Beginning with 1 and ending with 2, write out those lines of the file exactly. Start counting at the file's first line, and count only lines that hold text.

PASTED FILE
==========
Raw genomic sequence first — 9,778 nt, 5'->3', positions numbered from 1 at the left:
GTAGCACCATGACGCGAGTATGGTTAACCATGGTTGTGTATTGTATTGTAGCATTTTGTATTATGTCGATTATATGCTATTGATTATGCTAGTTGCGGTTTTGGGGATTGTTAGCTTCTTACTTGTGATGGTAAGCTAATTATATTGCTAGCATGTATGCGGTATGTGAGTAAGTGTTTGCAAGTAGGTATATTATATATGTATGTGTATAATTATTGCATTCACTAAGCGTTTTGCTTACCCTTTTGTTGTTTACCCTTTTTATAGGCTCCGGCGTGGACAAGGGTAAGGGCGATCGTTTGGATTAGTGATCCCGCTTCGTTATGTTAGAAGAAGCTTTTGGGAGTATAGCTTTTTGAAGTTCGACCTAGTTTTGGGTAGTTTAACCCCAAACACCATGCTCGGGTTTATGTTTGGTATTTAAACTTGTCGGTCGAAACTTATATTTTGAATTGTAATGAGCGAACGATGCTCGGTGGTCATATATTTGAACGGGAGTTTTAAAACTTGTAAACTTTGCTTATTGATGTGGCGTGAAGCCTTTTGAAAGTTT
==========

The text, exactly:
Raw genomic sequence first — 9,778 nt, 5'->3', positions numbered from 1 at the left:
GTAGCACCATGACGCGAGTATGGTTAACCATGGTTGTGTATTGTATTGTAGCATTTTGTATTATGTCGATTATATGCTATTGATTATGCTAGTTGCGGTTTTGGGGATTGTTAGCTTCTTACTTGTGATGGTAAGCTAATTATATTGCTAGCATGTATGCGGTATGTGAGTAAGTGTTTGCAAGTAGGTATATTATATATGTATGTGTATAATTATTGCATTCACTAAGCGTTTTGCTTACCCTTTTGTTGTTTACCCTTTTTATAGGCTCCGGCGTGGACAAGGGTAAGGGCGATCGTTTGGATTAGTGATCCCGCTTCGTTATGTTAGAAGAAGCTTTTGGGAGTATAGCTTTTTGAAGTTCGACCTAGTTTTGGGTAGTTTAACCCCAAACACCATGCTCGGGTTTATGTTTGGTATTTAAACTTGTCGGTCGAAACTTATATTTTGAATTGTAATGAGCGAACGATGCTCGGTGGTCATATATTTGAACGGGAGTTTTAAAACTTGTAAACTTTGCTTATTGATGTGGCGTGAAGCCTTTTGAAAGTTT